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What is your favorite size tree to plant and why?

Our first question of the year is an important one that many of us might benefit from, What is your favorite size tree to plant and why? Some of us propagate trees from seedlings while others only plant 2 inch diameter at breast height trees.  Have you noticed different success rates with different size trees? What size is optimal for homeowners? What size is right for a Tree Ordinance? Please share your experience with us.

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  • In our New England suburb numerous deer herds travel through our backyard landscapes. We have had success nevertheless planting whips in an enclosed propagation nursery for a couple of years before moving them out into the landscape. Watering the first years is the most important, then only during periods of drought. We have about 90% success with whips.

  • Hmmm, in an urban environment with broad streets and broad sidewalks and underground linesI would suggest the thornless, seedless honey locust tree.  In urban environments with narrow streets and sidewalks and overhead lines I would suggest one of the dwarf crabs or hawthorns.  For a person with a city lot (in some cities this is 1/10 of an acre) and wants fruit I would suggest the north american paw paw (asimina triloba).  They are naturally small.  Plant two or more for pollination.  For a person with acreage the sky is the limit!

  • I like planting trees that are at least 5 ft tall and in pots as they seem to grow faster when planted in the ground.  I have grown fruit trees from twigs and they have been successful.  I planted them in small pots and slowly graduated they to larger pots and finally in the ground.   I planted cypress trees that were 1 ft rooted twigs and they did not survive the drought we had in Texas.  I planted a cypress tree that was 5 ft about 5 years ago and now it is over 20 ft!  When I cleaned my pond filter out, I would pour the algae-fish waste water on that tree.  It is a beautiful tree and I will take a photo of it soon and post.  The summer of 2013, we lost 21 Shumard oak trees due to the drought.  Fall of 2013, I planted 6 Burr Oaks that are right at 5 ft.  I also look for trees that are not root bound because that is a big growth slow down and sometimes actually leads to the tree's demise.  I love trees and anytime we travel... I always say... "Oh, Look at that tree!"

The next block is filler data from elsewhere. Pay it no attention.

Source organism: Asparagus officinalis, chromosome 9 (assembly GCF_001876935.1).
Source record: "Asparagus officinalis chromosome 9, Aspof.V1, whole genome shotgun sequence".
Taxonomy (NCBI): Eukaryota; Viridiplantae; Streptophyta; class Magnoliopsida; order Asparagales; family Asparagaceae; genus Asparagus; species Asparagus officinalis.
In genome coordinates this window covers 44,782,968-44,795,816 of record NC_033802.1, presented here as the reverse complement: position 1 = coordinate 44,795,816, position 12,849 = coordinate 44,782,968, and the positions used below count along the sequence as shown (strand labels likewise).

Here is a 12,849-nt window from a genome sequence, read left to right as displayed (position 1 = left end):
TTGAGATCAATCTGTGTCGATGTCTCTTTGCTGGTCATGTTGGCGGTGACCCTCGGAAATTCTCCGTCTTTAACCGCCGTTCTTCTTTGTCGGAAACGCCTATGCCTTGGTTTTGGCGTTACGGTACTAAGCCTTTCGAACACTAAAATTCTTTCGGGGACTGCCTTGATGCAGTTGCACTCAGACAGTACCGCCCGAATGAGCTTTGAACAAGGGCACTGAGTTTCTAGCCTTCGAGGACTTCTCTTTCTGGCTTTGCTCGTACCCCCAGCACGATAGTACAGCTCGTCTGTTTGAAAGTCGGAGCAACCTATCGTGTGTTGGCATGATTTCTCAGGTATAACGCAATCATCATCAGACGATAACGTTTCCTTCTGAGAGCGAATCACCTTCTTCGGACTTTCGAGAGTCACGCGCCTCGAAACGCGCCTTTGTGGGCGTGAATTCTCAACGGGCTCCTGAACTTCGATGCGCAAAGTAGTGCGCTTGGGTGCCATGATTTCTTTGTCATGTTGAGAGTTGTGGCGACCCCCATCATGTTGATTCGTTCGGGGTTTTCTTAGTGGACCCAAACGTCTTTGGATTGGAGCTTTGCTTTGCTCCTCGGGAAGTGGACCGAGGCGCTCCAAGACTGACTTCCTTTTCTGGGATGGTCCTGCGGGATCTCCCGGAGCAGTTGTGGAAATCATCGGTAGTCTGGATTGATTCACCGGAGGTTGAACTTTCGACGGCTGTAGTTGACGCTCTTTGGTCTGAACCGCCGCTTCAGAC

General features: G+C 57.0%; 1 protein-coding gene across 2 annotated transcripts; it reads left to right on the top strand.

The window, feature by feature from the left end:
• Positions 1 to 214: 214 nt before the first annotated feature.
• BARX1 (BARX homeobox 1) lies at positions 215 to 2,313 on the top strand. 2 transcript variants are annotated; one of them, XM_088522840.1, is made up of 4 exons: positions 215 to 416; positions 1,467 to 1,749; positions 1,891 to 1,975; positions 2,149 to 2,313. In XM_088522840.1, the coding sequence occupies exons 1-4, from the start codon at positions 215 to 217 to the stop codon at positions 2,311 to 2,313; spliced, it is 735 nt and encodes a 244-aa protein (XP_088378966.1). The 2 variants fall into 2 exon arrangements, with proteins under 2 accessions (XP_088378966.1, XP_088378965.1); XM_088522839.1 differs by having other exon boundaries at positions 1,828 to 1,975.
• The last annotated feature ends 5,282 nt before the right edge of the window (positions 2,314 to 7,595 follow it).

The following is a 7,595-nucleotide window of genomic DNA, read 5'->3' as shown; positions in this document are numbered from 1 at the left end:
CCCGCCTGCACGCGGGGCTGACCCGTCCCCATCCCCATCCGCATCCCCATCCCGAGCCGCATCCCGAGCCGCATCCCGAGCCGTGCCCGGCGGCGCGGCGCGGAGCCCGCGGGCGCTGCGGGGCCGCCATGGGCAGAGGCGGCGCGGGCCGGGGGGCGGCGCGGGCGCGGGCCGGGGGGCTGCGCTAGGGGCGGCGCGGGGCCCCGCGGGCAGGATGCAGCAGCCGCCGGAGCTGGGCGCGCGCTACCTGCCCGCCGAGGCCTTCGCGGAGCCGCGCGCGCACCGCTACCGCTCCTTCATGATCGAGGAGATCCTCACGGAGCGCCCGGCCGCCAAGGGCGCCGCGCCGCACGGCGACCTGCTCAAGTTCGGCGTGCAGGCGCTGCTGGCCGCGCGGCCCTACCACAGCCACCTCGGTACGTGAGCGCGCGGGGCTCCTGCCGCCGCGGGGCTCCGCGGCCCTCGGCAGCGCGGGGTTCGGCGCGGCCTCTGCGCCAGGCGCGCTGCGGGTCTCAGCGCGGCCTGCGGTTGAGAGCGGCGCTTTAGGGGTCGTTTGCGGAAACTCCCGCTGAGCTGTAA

• From David Dylewski to Admin
    Sent 3 hours ago

    We have had success with all sizes, but prefer smaller whip sizes for the planting of Street Trees by the resident or by volunteer planting groups. The 2-2 1/2 caliber trees are more expensive to plant, but if monies are available, we have also been successful with this caliber of tree to plant as a Street Tree.

  • Smaller is better IF IF IF one can keep the string trimmers and lawnmowers away from the trees.  I've seen instances where seedlings have caught up to 1 1/2" caliper trees.  Gary Watson, Morton Arobretum has done extensive research on root establishment after transplanting.  His research explains why this happens.

  • 1 to 1.5" caliper but am required to plant 2" caliper by ordinance.

    Yes, based on my experience, the success rate is higher for smaller caliper trees.

    Optimal size for a homeowner "DIY" would be less than 2" B&B.  B&B trees are difficult to handle and most homeowners would have to have their nursery plant it for them to get the tree set at  the correct depth - at least you'd hope the nursery would know that the correct depth is for the root flare is at ground level or slightly below.

    Right size for an ordinance should depend on where the tree is going to be placed (e.g. where aesthetics are an issue 2", all other places 1 to 1.5" minimum.  Natives are the way to go I believe but some non-natives are appropriate for special areas. 

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